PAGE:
Although Seek has been explicit about its ownership of Onploy and Sidekicker this doesn’t apply to all Seek’s new products. Jora local which is owned by Hire Now Pty Ltd, a fully owned subsidiary of Seek , yet has no disclosure of its Seek ownership anywhere on its site. Why not?


Jora local is fulfilling the function of a recruitment agency, no matter what Seek might call it.

As at 6.20pm last Friday Jora Local had 811 live job ads posted on SEEK. This would make them one of Seek's largest advertisers, competing directly against Seek's recruitment agency clients. Compare Jora Local's ads to a sample of other established recruitment agencies' ads on Seek at the same time: Michael Page 833, Robert Walters 695, Hoban Recruitment 476, Frontline Retail 447, Adecco 429, Retailworld 395, Peoplebank 361, Smaart Recruitment 222.

You only have to look at the Onploy ads for Career Mentors to see that it’s really a recruitment consultant by another name; otherwise why ask for “3+ years recruitment experience”? 

These concerns might turn out to be small beer when you consider that Seek is now the majority owner of recruitment software provider JobAdder.

Seek has bumped up its 23% financial, non-controlling interest it’s held in the company since 2014 to a 60% controlling interest, now.

The two companies have "a highly successful working relationship", but will continue to work independently, Seek's group strategy director Simon Lusted said.

So let’s think about this a little. Seeks labels JobAdder as a “leading Australian applicant tracking and client relationship tool”. Remember what Seek told us it has:  

 

The public release, earlier this week of the long-anticipated Google Applicant Tracking System for SMEs, hot on the heels of May’s Google for Jobs clearly exposed the long game here for all the players involved – integrate job ads, candidate resumes and an ATS all in one easy-to-use online product offering.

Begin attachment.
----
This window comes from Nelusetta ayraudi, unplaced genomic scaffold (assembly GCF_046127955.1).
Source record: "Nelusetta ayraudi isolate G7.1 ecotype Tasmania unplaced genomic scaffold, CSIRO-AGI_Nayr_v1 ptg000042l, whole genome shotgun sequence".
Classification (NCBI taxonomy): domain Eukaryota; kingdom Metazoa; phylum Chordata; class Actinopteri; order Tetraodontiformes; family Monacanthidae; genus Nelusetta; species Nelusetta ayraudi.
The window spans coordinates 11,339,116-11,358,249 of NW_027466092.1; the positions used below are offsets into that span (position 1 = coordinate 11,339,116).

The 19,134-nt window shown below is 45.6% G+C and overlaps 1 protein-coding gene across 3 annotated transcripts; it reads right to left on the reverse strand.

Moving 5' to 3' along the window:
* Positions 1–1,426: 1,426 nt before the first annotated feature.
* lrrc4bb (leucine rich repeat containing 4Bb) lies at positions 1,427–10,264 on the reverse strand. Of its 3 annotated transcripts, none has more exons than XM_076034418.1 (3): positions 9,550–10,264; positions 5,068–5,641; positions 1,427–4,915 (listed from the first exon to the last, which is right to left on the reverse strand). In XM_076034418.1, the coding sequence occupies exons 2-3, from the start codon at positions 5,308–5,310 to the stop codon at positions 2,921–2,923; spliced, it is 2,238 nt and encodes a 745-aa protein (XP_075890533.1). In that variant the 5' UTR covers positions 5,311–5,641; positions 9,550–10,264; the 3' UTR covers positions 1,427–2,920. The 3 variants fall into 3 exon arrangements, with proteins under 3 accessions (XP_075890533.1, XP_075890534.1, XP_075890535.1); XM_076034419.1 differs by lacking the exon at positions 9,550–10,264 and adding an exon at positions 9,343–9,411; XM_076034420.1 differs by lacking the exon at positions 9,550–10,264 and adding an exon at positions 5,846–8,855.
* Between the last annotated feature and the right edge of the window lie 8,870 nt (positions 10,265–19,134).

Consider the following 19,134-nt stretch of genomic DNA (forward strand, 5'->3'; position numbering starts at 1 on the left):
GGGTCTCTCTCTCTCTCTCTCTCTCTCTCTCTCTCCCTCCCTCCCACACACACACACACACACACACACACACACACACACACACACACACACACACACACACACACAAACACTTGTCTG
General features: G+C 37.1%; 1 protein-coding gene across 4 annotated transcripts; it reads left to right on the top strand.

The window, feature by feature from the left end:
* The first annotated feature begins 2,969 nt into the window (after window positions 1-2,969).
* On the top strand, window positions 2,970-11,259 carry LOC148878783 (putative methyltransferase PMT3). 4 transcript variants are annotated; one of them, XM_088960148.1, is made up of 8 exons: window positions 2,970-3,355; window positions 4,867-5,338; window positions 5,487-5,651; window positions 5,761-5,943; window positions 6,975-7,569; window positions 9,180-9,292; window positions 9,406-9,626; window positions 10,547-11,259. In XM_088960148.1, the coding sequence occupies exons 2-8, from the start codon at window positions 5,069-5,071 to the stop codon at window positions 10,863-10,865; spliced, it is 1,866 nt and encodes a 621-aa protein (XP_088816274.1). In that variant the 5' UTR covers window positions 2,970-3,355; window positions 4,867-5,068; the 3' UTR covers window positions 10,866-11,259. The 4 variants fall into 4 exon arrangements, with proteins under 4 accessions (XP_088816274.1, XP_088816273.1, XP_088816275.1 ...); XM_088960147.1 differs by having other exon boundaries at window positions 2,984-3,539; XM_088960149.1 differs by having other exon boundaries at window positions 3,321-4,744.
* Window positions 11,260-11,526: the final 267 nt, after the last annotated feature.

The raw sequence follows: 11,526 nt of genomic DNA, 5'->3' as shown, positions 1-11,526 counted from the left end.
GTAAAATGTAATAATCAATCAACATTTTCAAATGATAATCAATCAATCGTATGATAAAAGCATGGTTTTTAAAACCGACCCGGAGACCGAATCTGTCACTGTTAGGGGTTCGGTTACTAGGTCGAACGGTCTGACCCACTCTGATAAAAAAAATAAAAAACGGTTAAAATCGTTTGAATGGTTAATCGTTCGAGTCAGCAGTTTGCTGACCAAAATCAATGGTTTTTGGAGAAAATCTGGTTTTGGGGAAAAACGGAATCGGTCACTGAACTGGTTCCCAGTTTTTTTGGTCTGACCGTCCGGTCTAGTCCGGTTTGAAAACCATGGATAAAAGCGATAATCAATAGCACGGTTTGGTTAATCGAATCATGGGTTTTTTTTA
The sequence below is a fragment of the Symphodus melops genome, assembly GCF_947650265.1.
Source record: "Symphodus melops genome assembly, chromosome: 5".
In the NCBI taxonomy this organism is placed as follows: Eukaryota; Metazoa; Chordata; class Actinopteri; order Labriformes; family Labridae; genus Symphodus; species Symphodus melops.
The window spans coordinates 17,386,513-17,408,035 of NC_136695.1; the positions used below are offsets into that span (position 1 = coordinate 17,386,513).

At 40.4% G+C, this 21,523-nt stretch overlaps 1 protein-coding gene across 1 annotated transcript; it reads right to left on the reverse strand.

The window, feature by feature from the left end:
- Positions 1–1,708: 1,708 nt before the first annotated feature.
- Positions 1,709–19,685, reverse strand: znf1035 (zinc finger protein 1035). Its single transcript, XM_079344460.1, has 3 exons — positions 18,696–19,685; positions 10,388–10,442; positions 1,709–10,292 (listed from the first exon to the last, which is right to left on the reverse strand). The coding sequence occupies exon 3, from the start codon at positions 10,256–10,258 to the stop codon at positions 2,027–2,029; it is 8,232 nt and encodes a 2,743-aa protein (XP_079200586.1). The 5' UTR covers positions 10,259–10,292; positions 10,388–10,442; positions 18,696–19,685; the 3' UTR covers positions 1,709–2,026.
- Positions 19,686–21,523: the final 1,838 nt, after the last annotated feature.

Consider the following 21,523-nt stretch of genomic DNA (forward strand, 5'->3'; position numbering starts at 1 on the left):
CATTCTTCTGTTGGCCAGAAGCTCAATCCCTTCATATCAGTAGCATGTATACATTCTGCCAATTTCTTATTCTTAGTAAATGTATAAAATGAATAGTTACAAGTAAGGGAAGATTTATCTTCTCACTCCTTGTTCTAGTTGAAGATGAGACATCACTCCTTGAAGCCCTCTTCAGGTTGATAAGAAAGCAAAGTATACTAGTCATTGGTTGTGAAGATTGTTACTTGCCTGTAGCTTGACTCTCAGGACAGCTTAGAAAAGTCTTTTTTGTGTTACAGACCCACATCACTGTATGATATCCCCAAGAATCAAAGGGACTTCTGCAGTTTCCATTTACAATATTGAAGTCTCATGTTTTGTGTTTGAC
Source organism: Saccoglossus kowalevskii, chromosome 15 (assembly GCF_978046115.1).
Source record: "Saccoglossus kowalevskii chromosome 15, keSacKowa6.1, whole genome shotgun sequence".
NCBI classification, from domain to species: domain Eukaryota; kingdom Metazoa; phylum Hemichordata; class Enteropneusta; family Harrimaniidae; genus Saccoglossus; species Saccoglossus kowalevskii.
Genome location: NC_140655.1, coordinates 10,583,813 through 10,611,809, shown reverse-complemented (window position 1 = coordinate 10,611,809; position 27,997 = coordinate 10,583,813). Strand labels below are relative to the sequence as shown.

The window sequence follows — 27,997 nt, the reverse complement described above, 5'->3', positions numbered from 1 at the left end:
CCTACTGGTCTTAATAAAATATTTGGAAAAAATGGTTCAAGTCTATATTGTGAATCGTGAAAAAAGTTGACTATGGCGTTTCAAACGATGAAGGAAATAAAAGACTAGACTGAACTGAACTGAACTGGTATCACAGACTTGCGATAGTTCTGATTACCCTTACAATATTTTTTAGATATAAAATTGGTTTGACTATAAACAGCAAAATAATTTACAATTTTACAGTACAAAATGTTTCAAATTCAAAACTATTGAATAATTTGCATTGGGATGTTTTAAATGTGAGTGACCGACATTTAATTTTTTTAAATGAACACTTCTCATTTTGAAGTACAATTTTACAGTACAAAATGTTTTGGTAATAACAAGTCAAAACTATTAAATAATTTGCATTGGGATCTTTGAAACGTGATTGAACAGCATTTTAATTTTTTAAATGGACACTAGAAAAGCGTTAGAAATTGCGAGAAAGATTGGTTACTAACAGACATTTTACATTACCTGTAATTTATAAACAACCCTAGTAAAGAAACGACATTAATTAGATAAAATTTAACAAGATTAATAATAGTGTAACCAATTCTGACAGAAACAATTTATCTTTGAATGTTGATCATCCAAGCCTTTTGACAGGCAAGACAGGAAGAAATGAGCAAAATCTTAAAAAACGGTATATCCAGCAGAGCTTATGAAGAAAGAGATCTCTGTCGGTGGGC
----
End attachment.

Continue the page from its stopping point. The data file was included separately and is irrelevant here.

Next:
What has Google used to inform the building of this offering? The vast amount of data it has at its disposal from many years of users’ Google activity.

A competitor with access to an equivalent bank of resources in the job ads, candidate resume and ATS areas would be a worthy and feisty opponent, especially if they had access to significant financial resources like a public company typically has.

A competitor that had access to such resources but had an ethical and customer dilemma in accessing, using and cross-pollinating some these resources might have to ask themselves some tough questions about which customer relationships are expendable and how much they are prepared to invest in legal fees and unhelpful PR to take on angry customers and an interested competition regulatory body.

Break out the popcorn; it’s going to be a fascinating few months ahead.   

2 comments:

  1. Thanks Ross - this is certainly a hot topic for on-hire & recruitment agencies in every sector of the economy.

    The potential implications of these behemoth businesses with vast access to large scale information begs the additional question about data privacy. Are the candidates applying through these facilities aware that their information (often very private information) is being (or could be) potentially shared without their explicit consent?